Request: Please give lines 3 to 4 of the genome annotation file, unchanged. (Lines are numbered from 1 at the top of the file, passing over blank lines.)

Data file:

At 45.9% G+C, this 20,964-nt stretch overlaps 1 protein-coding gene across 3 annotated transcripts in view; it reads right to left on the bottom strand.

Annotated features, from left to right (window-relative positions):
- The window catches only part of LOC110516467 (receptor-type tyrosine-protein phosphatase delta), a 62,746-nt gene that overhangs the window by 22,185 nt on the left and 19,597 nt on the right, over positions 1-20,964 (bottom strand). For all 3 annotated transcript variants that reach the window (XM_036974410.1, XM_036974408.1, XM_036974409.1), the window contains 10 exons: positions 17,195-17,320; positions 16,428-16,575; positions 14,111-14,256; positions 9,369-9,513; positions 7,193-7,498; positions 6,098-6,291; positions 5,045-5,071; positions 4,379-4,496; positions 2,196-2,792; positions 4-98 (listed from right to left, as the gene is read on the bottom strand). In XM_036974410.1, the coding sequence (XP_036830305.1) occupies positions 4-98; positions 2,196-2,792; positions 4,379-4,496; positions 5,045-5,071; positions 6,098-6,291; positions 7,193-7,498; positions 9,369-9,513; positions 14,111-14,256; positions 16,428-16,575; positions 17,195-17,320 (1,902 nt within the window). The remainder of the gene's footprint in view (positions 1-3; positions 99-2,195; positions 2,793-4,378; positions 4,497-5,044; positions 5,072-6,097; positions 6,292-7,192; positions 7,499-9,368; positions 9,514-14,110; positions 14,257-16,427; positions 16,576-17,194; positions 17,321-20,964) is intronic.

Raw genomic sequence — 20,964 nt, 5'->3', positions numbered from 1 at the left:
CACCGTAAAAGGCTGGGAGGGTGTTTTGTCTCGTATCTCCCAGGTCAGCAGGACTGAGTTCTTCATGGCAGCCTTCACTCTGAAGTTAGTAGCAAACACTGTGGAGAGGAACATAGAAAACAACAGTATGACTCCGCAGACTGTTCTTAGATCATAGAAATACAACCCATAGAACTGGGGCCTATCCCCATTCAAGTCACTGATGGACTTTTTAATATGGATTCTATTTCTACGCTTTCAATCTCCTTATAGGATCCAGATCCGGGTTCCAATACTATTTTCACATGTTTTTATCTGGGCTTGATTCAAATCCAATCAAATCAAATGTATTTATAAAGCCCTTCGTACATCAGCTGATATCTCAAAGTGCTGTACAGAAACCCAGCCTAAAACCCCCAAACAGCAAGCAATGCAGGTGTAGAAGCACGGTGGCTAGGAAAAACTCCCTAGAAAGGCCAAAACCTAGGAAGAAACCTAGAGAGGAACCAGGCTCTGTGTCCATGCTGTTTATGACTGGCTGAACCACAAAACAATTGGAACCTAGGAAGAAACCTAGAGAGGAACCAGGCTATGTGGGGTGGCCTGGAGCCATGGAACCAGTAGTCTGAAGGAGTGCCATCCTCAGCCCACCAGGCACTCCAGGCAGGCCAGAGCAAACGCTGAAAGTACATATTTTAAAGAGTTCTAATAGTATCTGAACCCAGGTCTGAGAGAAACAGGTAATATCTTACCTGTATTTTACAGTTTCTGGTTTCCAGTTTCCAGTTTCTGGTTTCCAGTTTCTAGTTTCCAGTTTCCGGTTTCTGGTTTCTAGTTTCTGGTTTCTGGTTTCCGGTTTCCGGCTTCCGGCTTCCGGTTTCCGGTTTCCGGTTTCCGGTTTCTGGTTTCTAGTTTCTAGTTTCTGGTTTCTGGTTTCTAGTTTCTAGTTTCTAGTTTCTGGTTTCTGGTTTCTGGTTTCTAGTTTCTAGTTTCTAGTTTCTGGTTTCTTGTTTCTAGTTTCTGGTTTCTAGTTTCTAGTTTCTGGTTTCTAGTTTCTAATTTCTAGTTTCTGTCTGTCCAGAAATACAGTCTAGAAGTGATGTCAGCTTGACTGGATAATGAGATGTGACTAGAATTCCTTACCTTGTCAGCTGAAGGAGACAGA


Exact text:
- The window catches only part of LOC110516467 (receptor-type tyrosine-protein phosphatase delta), a 62,746-nt gene that overhangs the window by 22,185 nt on the left and 19,597 nt on the right, over positions 1-20,964 (bottom strand). For all 3 annotated transcript variants that reach the window (XM_036974410.1, XM_036974408.1, XM_036974409.1), the window contains 10 exons: positions 17,195-17,320; positions 16,428-16,575; positions 14,111-14,256; positions 9,369-9,513; positions 7,193-7,498; positions 6,098-6,291; positions 5,045-5,071; positions 4,379-4,496; positions 2,196-2,792; positions 4-98 (listed from right to left, as the gene is read on the bottom strand). In XM_036974410.1, the coding sequence (XP_036830305.1) occupies positions 4-98; positions 2,196-2,792; positions 4,379-4,496; positions 5,045-5,071; positions 6,098-6,291; positions 7,193-7,498; positions 9,369-9,513; positions 14,111-14,256; positions 16,428-16,575; positions 17,195-17,320 (1,902 nt within the window). The remainder of the gene's footprint in view (positions 1-3; positions 99-2,195; positions 2,793-4,378; positions 4,497-5,044; positions 5,072-6,097; positions 6,292-7,192; positions 7,499-9,368; positions 9,514-14,110; positions 14,257-16,427; positions 16,576-17,194; positions 17,321-20,964) is intronic.

Raw genomic sequence — 20,964 nt, 5'->3', positions numbered from 1 at the left: